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  • Author or Editor: N. Curtis Peterson x
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The loss of container-grown nursery stock during winter months may be due to lack of root hardiness when exposed to cold temperatures. After Euonymus alatus `Compactus', Weigela florida `Java Red', and Hibiscus syriacus `Paeonyflora' reached midwinter hardiness, replicates of each cultivar were subjected to 12 hours of 21°C followed by 12 hours of 0°C each 24-hour period for up to 16 days. Controlled temperature freezing was conducted after each 48-hour period, with temperatures ranging from –6 to –27°C to determine the level of root hardiness. Plants were placed in a greenhouse environment to observe post-stress performance. Weigela was the most cold hardy, followed by Euonymus and Hibiscus. In general, the early accumulation of warming temperatures decreased root hardiness and delayed budbreak, with a noticeable loss of vigor. Results of this research will be presented.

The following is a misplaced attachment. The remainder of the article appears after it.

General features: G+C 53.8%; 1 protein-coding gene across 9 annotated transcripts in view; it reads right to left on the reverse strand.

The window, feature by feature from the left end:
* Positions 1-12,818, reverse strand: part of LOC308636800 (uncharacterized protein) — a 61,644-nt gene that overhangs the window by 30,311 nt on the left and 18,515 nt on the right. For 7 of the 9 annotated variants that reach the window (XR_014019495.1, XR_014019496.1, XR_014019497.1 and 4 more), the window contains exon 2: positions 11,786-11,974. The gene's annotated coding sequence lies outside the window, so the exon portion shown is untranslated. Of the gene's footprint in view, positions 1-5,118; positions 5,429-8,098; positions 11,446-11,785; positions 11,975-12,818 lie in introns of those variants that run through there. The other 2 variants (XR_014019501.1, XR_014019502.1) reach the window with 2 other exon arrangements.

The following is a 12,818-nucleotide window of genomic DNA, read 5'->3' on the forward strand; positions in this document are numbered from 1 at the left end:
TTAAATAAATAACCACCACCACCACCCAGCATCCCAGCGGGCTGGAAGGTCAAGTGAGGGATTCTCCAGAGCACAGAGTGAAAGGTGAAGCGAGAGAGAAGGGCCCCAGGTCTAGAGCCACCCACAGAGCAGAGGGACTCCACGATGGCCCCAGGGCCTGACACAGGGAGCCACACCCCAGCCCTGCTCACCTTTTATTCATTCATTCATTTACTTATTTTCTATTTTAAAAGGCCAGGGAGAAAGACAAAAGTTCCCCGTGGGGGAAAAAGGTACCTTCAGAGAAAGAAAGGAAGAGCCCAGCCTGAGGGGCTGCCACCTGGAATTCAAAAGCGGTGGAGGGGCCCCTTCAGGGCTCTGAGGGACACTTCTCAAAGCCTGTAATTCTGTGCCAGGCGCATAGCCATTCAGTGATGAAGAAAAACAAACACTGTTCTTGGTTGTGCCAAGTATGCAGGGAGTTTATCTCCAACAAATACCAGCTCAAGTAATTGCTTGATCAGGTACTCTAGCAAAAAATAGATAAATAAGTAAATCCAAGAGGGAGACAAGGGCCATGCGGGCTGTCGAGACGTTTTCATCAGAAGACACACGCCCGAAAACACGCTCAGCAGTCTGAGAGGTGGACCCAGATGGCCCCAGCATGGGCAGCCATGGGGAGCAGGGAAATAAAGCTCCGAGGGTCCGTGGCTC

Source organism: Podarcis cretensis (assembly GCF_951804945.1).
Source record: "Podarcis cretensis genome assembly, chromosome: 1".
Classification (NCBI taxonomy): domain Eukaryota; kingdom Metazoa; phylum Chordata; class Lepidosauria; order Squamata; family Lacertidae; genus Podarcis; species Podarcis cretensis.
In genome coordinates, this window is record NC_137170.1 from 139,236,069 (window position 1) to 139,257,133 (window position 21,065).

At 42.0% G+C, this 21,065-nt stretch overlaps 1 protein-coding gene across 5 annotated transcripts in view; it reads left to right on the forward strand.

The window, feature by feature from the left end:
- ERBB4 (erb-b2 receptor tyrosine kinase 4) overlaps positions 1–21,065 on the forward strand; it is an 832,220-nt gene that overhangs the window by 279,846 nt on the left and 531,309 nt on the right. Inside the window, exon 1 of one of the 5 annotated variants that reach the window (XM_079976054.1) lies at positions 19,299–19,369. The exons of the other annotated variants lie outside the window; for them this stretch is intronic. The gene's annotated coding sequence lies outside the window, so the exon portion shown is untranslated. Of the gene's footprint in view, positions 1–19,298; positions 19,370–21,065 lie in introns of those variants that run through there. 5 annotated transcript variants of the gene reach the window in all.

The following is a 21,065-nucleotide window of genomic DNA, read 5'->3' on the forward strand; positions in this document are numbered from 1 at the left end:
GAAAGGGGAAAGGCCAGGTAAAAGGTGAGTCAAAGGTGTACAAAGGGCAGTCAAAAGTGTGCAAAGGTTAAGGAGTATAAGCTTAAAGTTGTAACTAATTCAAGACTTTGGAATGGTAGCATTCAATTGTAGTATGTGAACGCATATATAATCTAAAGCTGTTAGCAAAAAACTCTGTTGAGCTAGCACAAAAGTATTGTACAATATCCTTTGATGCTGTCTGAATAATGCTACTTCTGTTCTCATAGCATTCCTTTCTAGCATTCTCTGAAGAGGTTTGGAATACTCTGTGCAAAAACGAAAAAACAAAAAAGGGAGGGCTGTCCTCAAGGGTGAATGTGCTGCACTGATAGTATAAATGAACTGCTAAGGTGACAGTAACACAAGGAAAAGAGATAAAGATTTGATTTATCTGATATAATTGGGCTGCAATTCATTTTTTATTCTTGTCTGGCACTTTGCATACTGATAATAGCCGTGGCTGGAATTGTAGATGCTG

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The nursery industry continues to develop improved methods for successfully overwintering container-grown nursery stock. Experiments were conducted using several different species of woody ornamentals ranging from species known to be cold hardy to cold tender. Eighteen species were subjected to temperatures ranging from 20F to -20F and observed for post-stress performance and viability. Rates and timing of acclimation, mid-winter hardiness, and deacclimation of seven species were determined by examining the shoots for injury after subjecting them to controlled freezer conditions. The roots of the same seven species were exposed to three different overwintering systems: in a polyhouse, pot-to-pot above the ground, and pot-in-pot below the ground. Cold hardiness of root and shoot systems and the effects of warming temperatures on shoots were determined as well as the post-stress performance of each species. Results of this research will be presented.

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